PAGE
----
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Chicago Tribune: "'ER' nurses 'handmaidens?'"
 

November 30, 2003 -- Today the Chicago Tribune ran a short but very fair article by its television reporter Allan Johnson about the Center's "ER" campaign.

The story focused on the Center's belief that the show often portrays nurses as peripheral physician servants. It included the bland statement from Warner Bros. Television that the "award-winning" show "goes to great lengths to portray medical situations accurately."

Johnson did gently question the Center's overall take. Conceding that the Center "knows more about this stuff than we civilians do," Johnson said he felt that "ER" presented the "hardworking" nurses as "heroic," and that the major nurse characters have been "more than competent, sometimes pushing the doctors who tend to lord it over everyone just because they went to school for a little longer."

The Center notes that "pushing" for better care is actually what any competent nurse does, and that the occasional "ER" scenes showing that have often been dominated by false, unrebutted anti-nurse slurs. On the whole, the nurse characters on "ER" have been "heroic" in roughly the same way as the assistant Donna on "The West Wing," who, while bright and feisty, ultimately takes a back seat to the many senior officials whose actions and dilemmas are the heart of the show. But real nurses are not skilled subordinates who help physicians with their important work. They are autonomous professionals who save lives by applying their own scientific knowledge, which overlaps with but is distinct from medicine.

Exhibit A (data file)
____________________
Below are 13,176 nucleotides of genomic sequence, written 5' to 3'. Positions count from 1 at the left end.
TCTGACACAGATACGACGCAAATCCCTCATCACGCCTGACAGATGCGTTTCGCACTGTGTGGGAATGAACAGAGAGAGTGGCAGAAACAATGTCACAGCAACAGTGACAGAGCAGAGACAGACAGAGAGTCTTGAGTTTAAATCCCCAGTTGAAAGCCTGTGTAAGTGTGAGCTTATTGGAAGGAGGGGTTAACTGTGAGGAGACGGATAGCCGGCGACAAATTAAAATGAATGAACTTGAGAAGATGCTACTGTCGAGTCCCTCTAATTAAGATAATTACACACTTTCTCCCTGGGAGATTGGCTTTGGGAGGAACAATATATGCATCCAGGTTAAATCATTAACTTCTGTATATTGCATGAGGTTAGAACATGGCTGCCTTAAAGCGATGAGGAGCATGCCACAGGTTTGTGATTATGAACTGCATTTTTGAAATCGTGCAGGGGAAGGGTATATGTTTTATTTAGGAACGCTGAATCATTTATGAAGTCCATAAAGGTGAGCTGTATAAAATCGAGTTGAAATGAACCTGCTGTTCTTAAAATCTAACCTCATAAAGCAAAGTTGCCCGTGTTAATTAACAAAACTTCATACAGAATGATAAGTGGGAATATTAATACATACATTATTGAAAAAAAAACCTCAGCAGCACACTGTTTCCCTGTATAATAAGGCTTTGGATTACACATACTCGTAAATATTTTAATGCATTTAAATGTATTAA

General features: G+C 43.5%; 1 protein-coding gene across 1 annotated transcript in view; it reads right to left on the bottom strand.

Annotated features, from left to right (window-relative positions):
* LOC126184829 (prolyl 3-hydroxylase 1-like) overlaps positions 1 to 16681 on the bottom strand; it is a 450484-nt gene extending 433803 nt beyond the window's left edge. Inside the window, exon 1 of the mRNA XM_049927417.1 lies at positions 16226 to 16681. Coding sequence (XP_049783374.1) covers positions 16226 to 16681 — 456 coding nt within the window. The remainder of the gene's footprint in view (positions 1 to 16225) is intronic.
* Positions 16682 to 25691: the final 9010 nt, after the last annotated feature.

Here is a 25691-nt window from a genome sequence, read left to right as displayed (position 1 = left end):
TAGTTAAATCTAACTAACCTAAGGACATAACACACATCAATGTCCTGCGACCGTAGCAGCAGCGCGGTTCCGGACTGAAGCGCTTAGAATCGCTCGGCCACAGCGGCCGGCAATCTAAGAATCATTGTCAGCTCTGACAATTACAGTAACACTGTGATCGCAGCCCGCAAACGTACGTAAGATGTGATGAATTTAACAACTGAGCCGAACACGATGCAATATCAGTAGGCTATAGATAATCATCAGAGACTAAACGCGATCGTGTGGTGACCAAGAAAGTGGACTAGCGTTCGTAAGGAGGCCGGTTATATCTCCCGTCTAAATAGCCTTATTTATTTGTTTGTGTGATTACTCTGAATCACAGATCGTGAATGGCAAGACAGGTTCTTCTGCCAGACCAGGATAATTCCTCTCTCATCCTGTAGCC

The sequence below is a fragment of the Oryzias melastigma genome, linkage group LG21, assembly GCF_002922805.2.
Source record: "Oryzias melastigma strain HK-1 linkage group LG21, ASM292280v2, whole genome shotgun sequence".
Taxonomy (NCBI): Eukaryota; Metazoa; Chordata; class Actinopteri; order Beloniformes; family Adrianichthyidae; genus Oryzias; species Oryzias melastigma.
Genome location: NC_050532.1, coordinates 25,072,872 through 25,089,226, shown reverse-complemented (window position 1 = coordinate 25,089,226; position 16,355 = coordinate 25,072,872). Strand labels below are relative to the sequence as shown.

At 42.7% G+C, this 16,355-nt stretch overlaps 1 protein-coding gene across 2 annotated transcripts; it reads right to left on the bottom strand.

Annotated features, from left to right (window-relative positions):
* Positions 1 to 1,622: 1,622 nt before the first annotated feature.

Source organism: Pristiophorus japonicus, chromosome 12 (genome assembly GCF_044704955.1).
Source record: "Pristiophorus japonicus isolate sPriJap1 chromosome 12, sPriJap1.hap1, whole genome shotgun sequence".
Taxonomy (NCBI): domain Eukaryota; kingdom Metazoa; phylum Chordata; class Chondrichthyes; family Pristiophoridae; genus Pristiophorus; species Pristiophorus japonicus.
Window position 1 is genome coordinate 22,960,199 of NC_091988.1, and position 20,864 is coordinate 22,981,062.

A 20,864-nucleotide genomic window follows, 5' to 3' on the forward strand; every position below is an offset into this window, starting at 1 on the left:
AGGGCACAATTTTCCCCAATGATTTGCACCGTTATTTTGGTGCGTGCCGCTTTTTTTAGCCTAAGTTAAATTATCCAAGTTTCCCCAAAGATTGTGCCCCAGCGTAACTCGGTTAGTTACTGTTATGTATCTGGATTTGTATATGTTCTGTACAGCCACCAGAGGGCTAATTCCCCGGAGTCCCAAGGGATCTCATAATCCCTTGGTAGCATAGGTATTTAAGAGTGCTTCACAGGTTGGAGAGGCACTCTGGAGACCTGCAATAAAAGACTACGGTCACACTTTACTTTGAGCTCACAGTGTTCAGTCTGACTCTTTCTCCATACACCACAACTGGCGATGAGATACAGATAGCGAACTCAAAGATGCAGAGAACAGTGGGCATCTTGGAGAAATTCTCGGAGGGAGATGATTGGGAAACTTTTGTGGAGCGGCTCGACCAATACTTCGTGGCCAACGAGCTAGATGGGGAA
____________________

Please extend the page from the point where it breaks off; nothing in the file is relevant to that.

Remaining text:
We commend Johnson for noting in closing that "as important as nurses are, there should be more in the show's regular cast," a crucial point that has not been addressed in most other coverage of the Center's campaign. It's hard to imagine how any show could present a balanced, accurate picture of a level one trauma center when its major physician characters outnumber its major nurse characters 10 to one.

See Allan Johnson's article "`ER' nurses `handmaidens'?" in the Chicago Tribune.

 

 

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